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Tuesday, October 25, 2011

Municipal Electric Aggregation

A number of municipalities are taking advantage of an Illinois statute that allows municipalities, after referendum approval, to enter into contacts with electricity purchase agreements on behalf of  consumers within their jurisdiction.  The agreements provide for the bulk purchase of electricity from Commonwealth Edison and then the sale of that electricity at reduced rates in municipalities that have approved the concept.  By aggregating the buying power of a large number of small customers, a municipal entity should be able to get a better deal for its customers than if they shop for electricity on an individual basis. 

To initiate the process, a municipality must place a referendum question on the ballot.  If the referendum is approved, then the municipality can choose one of two programs for the purchase of electricity.  The first type is an "opt-in" program that requires an individual customer to enroll in the electricity aggregation program before being included in the pool of customers.  The second type is an "opt-out" program that automatically includes each household in the pool unless an individual affirmatively decides not to participate.  The second type is the most popular program because customers are more likely to utilize this service if it is provided to them on a default basis.  The municipality must then develop a plan of operation and governance for the aggregation program and hold at least two public hearings on the plan.  An RFP must be prepared and issue for the services, and the municipality must notify customers of the rates, conditions of enrollment, and if applicable the option for customers to “opt-out” of the aggregation.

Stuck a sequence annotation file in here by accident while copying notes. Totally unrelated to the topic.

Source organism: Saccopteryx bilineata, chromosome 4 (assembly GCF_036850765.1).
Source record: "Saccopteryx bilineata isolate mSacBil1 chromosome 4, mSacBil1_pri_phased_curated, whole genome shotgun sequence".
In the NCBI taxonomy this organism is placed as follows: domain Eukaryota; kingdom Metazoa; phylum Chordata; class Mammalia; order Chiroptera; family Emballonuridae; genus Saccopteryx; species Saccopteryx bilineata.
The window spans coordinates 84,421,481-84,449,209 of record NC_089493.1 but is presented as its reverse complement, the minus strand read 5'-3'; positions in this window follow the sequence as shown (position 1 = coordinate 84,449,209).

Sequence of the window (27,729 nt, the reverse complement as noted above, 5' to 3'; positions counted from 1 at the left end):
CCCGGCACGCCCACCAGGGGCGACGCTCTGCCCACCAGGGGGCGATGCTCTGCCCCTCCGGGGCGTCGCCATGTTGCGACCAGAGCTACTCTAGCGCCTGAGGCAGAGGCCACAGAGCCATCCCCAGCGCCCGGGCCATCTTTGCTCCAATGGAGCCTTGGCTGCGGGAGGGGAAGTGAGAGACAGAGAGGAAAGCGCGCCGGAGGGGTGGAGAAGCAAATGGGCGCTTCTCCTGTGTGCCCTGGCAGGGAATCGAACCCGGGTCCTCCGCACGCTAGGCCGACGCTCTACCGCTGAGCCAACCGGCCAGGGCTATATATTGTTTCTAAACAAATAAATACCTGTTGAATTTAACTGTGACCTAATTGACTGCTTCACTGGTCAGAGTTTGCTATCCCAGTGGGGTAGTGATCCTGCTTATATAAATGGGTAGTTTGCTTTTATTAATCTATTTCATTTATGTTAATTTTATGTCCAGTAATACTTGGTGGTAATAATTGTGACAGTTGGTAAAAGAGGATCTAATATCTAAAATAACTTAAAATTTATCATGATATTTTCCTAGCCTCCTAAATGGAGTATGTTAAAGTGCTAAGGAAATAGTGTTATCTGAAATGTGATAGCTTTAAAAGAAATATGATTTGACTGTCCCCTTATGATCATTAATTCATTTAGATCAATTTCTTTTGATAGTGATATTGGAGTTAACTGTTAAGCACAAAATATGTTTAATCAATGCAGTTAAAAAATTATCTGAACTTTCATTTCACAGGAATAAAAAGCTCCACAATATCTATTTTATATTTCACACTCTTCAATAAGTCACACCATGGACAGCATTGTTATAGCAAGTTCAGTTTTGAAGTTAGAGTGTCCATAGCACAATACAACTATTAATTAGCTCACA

Because of the complexity of the process, many municipalities have either retained a consultant familiar with the electric aggregation process or joined forces with other municipalities in moving forward with the aggregation process.

In 2011, 24 municipalities in Illinois placed referenda on their ballots.  21 of these referenda were approved.  Given the popularity of this program, many more communities are likely to place referenda on the Spring 2012 ballot.

For more information about electric aggregation, you might review the article published by the Illinois Municipal League in the October 2011 edition of the Municipal Review.  


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